Philosophy of education tells us that everyone is endowed with the aptitude to produce knowledge, invent and innovate to bring about social order, which traditionalists still believe is the ultimate measure of knowledge creation.
However, there have been many debates about this notion with majority relating its exodus to the west. Fine, could be west or south but realism has no room for compromise.
While addressing mourners after the death of Socrates, Plato said, “the author of knowledge is gone, he goes down with his head and uncompromising intelligence, but we know well that knowledge is labour others will build from his legacy and create an ideal knowledgeable society”.
That aside, knowledge is produced as a structure of labour that is done by sure groups of competent human resources in specific social contexts or discipline. There is a labour process, which was initially structured by colonialism, and is currently being rationalised by neoliberal globalisation.
There is this concept, that only elites, call them educated / learned people, should be the author of knowledge. Such beliefs are not only wrong but also barbaric and very misguided ‘intellectual workers’ are not only those with a PhDs or best-selling books. Intellectual labour is often collective; it is done in institutional settings ranging from corporations to schools to churches, and can be combined with other forms of work. Besides, intellectual work is twisted into different projects of knowledge formation.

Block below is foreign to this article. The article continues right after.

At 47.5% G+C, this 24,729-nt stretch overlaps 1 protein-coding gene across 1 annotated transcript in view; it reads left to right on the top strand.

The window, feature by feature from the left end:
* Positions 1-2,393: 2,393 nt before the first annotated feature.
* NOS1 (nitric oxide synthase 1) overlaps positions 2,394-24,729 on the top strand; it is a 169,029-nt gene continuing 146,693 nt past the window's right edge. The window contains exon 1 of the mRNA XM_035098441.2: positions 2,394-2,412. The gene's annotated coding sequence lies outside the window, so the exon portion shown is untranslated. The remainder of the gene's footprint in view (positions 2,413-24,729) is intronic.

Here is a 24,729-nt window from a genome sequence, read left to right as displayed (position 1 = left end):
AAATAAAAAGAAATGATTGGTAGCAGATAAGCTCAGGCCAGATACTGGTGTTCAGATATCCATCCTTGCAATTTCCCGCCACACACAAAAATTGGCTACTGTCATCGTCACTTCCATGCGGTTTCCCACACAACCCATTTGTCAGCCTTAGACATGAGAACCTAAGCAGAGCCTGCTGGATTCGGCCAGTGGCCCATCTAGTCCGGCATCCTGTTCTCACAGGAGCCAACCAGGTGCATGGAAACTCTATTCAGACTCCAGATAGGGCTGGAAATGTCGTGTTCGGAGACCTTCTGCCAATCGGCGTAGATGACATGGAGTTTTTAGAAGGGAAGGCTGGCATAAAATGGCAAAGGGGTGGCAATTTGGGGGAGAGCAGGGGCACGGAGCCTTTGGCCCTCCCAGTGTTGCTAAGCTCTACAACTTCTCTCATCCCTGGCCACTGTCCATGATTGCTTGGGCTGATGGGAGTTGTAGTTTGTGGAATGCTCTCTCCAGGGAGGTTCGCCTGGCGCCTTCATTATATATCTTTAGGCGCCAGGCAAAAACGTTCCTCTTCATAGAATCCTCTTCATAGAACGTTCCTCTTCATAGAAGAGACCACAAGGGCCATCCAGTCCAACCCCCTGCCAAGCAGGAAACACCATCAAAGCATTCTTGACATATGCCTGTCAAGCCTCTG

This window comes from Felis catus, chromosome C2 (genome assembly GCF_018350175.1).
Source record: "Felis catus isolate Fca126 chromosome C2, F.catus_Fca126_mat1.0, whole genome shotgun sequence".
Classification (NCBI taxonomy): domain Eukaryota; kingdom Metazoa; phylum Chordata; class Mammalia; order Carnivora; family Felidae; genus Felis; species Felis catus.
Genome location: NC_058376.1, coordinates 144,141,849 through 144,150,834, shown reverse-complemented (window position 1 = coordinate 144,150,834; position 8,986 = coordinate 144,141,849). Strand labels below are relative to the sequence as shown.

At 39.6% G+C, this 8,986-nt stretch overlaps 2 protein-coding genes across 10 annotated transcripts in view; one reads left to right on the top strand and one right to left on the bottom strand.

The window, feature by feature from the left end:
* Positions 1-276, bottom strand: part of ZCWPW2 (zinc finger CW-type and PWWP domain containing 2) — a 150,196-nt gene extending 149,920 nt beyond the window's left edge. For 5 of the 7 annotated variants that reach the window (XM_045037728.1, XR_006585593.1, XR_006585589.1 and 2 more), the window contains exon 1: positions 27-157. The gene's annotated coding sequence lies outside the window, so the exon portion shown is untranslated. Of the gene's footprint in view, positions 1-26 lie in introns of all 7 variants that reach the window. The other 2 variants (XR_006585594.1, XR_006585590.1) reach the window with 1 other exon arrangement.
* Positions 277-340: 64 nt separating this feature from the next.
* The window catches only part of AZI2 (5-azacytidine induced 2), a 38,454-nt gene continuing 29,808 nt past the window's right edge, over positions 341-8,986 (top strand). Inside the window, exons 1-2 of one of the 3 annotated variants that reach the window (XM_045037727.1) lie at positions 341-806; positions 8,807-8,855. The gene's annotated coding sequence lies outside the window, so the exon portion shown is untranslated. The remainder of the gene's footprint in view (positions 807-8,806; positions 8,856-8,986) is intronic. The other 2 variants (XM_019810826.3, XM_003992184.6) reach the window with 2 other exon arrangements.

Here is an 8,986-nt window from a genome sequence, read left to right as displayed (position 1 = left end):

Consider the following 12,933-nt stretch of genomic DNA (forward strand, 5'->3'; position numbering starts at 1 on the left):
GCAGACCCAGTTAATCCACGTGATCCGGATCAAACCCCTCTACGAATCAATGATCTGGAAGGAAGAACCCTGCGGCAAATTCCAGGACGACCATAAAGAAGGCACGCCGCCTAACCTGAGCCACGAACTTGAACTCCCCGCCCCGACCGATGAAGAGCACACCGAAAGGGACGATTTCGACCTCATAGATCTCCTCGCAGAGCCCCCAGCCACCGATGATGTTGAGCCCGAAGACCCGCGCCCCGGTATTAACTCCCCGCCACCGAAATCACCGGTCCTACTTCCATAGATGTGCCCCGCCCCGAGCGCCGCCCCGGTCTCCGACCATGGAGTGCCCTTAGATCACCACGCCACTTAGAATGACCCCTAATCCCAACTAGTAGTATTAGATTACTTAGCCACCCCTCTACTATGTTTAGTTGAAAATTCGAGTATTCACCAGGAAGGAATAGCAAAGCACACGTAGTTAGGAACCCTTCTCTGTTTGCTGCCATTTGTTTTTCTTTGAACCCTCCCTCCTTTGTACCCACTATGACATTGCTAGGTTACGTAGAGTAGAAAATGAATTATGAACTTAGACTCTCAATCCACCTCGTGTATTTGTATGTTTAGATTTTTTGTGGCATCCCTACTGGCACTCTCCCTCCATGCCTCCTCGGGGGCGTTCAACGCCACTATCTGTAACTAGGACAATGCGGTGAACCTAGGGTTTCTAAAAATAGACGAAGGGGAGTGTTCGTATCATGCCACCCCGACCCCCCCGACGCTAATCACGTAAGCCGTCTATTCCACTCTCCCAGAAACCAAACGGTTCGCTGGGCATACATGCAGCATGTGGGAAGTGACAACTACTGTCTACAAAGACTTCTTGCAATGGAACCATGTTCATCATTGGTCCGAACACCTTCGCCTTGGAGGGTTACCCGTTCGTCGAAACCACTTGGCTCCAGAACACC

These thinkers reflect on the divisions in and the history of the societies in which they live. Often, the gender division of labour creates very different situations for women and men as producers of knowledge, a fact that is wholly recognised in feminist standpoint theory.
It is also important to recognise the different situations for intellectual workers created by the process of colonisation. In the periphery, the group closest to the intelligentsia of the metropole was the intellectual workers of settler society. To use the language of Spanish America, this is the Creole intelligentsia. Creole intellectuals are as diverse as Sor Juana, the great 17th century poet of Mexico, and all these created diverse knowledge that shaped the history and the nature of their nations.
Colonialism involved enormous violence, far and wide. Save for that, it also required an intellectual workforce to operate what Mudimbe (1988) calls the ‘colonising structure’ controlling space, integrating the economy and changing the natives’ minds. There was also a need to maintain solidarity among the settler population and adapt metropolitan culture to colonial conditions, as missionaries, teachers, surveyors, agronomists, engineers, geologists, ethnographers, poets and journalists.
The post- independent modernising intellectuals of indigenous majority states such as Nkrumah’s Ghana, Nehru and Sukarno also had to envision new social orders, including new educational and cultural projects. This has proved difficult in the face of poverty, global capitalism and neo-colonial violence.
In the era of neoliberal globalisation, therefore, the question remains the sort of intelligentsia that is sustainable in postcolonial settings that have any kind of independence from the powerful northern- centered economy of knowledge. The neo-liberal education, privatisation of higher education, the standardisation of curricula and pedagogy and the intensification of competition, all weaken an autonomous workforce.
The writer is a PhD student of Comparative Education and leadership at Beijing Normal University